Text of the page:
Shropshire’s leading fine art auction house began the new year in style as a collection of antique aboriginal items sold for £4,000 on Wednesday.
The collection, entered in the interiors auction at Halls in Shrewsbury by a local man, attracted huge pre-sale interest and quickly raced to £2,000 following a flurry of bids online and in the saleroom. A Midlands bidder eventually secured the lot, which included a Leangle club, parrying shield and boomerang.
Due to the growing interest in antique tribal art amongst collectors in the UK, Halls is planning to establish a dedicated section in forthcoming sales this year.
“The main interest was in the Leangle club – a carved wooden club – and the parrying shield,” said Rebecca Moss, a valuer at Halls. “The boomerang wasn’t decorated but it appealed to collectors who could see that it had been used and was not one of the common reproductions for the tourist market that we see from time to time.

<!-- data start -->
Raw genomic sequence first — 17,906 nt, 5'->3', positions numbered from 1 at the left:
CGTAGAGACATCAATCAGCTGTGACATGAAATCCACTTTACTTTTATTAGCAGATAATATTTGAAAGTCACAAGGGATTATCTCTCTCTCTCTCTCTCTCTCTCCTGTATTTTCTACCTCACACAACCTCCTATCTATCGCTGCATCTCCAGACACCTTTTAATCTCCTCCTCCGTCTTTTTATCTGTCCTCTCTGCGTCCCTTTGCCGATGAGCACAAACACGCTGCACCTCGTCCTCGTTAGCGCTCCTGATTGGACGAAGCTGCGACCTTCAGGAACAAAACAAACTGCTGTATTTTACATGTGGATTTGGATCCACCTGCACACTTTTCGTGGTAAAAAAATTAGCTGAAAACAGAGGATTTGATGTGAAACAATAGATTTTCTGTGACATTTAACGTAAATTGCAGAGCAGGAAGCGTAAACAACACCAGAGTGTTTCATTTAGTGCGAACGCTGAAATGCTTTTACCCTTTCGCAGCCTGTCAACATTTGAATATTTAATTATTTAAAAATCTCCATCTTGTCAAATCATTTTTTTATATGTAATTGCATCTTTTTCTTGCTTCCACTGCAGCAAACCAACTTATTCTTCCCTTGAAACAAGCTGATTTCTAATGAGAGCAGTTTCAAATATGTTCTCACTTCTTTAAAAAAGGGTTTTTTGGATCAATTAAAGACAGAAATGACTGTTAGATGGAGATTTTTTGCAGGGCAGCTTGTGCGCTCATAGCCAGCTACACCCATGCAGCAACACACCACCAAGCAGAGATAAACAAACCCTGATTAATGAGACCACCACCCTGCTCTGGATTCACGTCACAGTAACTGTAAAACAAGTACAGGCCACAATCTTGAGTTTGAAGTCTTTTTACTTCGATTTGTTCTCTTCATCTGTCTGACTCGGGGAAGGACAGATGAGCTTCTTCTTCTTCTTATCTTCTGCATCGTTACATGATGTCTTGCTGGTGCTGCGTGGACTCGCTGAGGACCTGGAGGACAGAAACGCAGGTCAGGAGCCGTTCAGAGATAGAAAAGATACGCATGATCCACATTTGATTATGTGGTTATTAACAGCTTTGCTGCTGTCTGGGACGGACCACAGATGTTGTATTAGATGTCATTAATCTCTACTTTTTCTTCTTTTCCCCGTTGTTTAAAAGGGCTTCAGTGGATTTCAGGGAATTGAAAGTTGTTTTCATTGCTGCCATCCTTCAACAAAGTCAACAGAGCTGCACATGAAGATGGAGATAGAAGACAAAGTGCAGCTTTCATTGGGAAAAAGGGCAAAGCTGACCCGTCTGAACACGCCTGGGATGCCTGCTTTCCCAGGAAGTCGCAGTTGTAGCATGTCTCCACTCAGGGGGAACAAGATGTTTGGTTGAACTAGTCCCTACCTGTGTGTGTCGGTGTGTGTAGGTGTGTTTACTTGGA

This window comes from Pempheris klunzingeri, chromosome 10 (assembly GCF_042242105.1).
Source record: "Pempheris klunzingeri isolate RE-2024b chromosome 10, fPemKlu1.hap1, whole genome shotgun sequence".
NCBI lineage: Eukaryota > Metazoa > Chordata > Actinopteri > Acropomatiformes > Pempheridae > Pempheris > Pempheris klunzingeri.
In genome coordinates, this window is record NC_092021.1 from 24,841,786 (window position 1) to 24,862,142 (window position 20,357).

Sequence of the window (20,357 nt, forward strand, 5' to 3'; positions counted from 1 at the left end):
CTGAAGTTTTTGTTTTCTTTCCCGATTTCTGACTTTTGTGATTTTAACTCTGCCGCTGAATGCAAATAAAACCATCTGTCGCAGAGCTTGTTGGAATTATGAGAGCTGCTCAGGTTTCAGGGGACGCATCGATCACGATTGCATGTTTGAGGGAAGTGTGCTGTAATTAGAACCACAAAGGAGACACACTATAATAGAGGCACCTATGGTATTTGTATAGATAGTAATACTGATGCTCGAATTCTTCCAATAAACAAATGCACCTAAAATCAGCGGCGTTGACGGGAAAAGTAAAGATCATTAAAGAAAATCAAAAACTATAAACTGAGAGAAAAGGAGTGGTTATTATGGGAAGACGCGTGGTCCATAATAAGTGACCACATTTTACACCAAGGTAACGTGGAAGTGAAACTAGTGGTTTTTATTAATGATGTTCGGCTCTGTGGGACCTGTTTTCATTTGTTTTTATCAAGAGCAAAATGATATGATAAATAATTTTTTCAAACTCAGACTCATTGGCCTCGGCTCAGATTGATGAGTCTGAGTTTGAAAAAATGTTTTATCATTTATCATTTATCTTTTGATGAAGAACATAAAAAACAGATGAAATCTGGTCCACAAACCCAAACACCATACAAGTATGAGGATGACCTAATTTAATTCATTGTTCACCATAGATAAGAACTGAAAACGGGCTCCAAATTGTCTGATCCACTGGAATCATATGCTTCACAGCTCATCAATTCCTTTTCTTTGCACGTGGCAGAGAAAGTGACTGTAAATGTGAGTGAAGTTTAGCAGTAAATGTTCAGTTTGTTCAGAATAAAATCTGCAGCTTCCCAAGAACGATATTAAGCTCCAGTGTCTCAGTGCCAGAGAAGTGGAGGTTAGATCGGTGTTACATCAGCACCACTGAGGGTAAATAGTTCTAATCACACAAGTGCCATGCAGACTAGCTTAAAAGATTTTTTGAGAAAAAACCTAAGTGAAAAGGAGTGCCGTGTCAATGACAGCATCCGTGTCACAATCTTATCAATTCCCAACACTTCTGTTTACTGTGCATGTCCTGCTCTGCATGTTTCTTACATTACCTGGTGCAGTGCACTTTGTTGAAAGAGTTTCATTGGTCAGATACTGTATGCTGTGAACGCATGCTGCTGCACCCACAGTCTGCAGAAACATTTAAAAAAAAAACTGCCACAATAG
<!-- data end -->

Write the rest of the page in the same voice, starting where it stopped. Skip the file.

“The antique tribal art market is massive in France but it is now growing in popularity in the UK and we are keen to develop a dedicated section to meet this demand. We are keen to hear from anyone who has antique tribal art items, which they are thinking of selling.”
The well attended auction also saw a revival of the brown furniture market. A George III oak crossbanded enclosed high Shropshire dresser sold for £1,150, an early 20th century mahogany serving table of classical 18th century design made £650 and an 18th century oval wall mirror in a moulded gesso frame sold for £550 despite requiring restoration work.
A 19th century brass serpentine Adams style fire grate, or particular appeal to interior decorators, also sold for £500. The Aboriginal Leangle club, parrying shield and boomerang that sold for £4,000 at Halls in Shrewsbury.